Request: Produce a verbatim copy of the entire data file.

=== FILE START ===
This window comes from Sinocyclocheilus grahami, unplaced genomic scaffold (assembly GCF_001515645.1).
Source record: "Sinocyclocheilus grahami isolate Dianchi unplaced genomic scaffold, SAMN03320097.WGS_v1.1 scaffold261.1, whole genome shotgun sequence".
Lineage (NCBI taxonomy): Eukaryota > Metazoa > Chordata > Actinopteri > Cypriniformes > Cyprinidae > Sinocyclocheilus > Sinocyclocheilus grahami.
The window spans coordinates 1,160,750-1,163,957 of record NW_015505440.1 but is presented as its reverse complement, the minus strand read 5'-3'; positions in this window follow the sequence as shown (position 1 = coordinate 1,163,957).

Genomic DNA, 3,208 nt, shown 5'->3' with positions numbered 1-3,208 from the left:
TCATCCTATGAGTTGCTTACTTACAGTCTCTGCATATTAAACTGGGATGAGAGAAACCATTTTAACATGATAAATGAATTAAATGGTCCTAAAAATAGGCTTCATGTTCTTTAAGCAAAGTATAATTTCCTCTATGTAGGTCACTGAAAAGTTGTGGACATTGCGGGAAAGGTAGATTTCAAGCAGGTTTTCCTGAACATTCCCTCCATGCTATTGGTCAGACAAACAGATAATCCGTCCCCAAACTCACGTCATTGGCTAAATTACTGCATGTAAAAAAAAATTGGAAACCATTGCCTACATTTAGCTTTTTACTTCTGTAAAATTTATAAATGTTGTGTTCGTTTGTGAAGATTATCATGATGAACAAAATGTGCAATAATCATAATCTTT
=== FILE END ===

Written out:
This window comes from Sinocyclocheilus grahami, unplaced genomic scaffold (assembly GCF_001515645.1).
Source record: "Sinocyclocheilus grahami isolate Dianchi unplaced genomic scaffold, SAMN03320097.WGS_v1.1 scaffold261.1, whole genome shotgun sequence".
Lineage (NCBI taxonomy): Eukaryota > Metazoa > Chordata > Actinopteri > Cypriniformes > Cyprinidae > Sinocyclocheilus > Sinocyclocheilus grahami.
The window spans coordinates 1,160,750-1,163,957 of record NW_015505440.1 but is presented as its reverse complement, the minus strand read 5'-3'; positions in this window follow the sequence as shown (position 1 = coordinate 1,163,957).

Genomic DNA, 3,208 nt, shown 5'->3' with positions numbered 1-3,208 from the left:
TCATCCTATGAGTTGCTTACTTACAGTCTCTGCATATTAAACTGGGATGAGAGAAACCATTTTAACATGATAAATGAATTAAATGGTCCTAAAAATAGGCTTCATGTTCTTTAAGCAAAGTATAATTTCCTCTATGTAGGTCACTGAAAAGTTGTGGACATTGCGGGAAAGGTAGATTTCAAGCAGGTTTTCCTGAACATTCCCTCCATGCTATTGGTCAGACAAACAGATAATCCGTCCCCAAACTCACGTCATTGGCTAAATTACTGCATGTAAAAAAAAATTGGAAACCATTGCCTACATTTAGCTTTTTACTTCTGTAAAATTTATAAATGTTGTGTTCGTTTGTGAAGATTATCATGATGAACAAAATGTGCAATAATCATAATCTTT